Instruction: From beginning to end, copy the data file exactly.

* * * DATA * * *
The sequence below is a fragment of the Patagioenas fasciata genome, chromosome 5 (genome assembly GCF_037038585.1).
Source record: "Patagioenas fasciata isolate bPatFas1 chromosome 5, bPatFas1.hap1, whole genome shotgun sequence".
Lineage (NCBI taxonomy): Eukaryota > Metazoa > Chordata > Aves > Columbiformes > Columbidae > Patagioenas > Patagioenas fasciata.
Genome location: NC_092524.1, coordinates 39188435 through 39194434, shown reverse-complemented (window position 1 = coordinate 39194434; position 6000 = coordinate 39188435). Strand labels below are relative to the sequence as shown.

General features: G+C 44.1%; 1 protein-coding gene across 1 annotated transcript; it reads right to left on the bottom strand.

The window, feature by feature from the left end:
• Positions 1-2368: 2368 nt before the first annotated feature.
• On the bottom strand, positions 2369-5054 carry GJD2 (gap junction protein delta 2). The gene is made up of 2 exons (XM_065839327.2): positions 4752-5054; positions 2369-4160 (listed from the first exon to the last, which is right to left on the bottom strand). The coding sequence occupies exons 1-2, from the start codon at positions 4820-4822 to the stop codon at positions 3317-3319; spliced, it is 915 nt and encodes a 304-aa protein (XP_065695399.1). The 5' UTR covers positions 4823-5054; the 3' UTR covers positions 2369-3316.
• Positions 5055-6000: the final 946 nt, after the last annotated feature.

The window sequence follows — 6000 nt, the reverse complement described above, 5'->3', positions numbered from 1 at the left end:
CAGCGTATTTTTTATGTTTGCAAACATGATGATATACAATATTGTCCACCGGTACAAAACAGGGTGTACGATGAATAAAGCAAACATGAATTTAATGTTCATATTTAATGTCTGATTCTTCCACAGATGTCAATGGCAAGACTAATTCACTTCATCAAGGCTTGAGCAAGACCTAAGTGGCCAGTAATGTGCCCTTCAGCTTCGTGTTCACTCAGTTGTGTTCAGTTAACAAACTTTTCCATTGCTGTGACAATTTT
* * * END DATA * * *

The sequence below is a fragment of the Patagioenas fasciata genome, chromosome 5 (genome assembly GCF_037038585.1).
Source record: "Patagioenas fasciata isolate bPatFas1 chromosome 5, bPatFas1.hap1, whole genome shotgun sequence".
Lineage (NCBI taxonomy): Eukaryota > Metazoa > Chordata > Aves > Columbiformes > Columbidae > Patagioenas > Patagioenas fasciata.
Genome location: NC_092524.1, coordinates 39188435 through 39194434, shown reverse-complemented (window position 1 = coordinate 39194434; position 6000 = coordinate 39188435). Strand labels below are relative to the sequence as shown.

General features: G+C 44.1%; 1 protein-coding gene across 1 annotated transcript; it reads right to left on the bottom strand.

The window, feature by feature from the left end:
• Positions 1-2368: 2368 nt before the first annotated feature.
• On the bottom strand, positions 2369-5054 carry GJD2 (gap junction protein delta 2). The gene is made up of 2 exons (XM_065839327.2): positions 4752-5054; positions 2369-4160 (listed from the first exon to the last, which is right to left on the bottom strand). The coding sequence occupies exons 1-2, from the start codon at positions 4820-4822 to the stop codon at positions 3317-3319; spliced, it is 915 nt and encodes a 304-aa protein (XP_065695399.1). The 5' UTR covers positions 4823-5054; the 3' UTR covers positions 2369-3316.
• Positions 5055-6000: the final 946 nt, after the last annotated feature.

The window sequence follows — 6000 nt, the reverse complement described above, 5'->3', positions numbered from 1 at the left end:
CAGCGTATTTTTTATGTTTGCAAACATGATGATATACAATATTGTCCACCGGTACAAAACAGGGTGTACGATGAATAAAGCAAACATGAATTTAATGTTCATATTTAATGTCTGATTCTTCCACAGATGTCAATGGCAAGACTAATTCACTTCATCAAGGCTTGAGCAAGACCTAAGTGGCCAGTAATGTGCCCTTCAGCTTCGTGTTCACTCAGTTGTGTTCAGTTAACAAACTTTTCCATTGCTGTGACAATTTT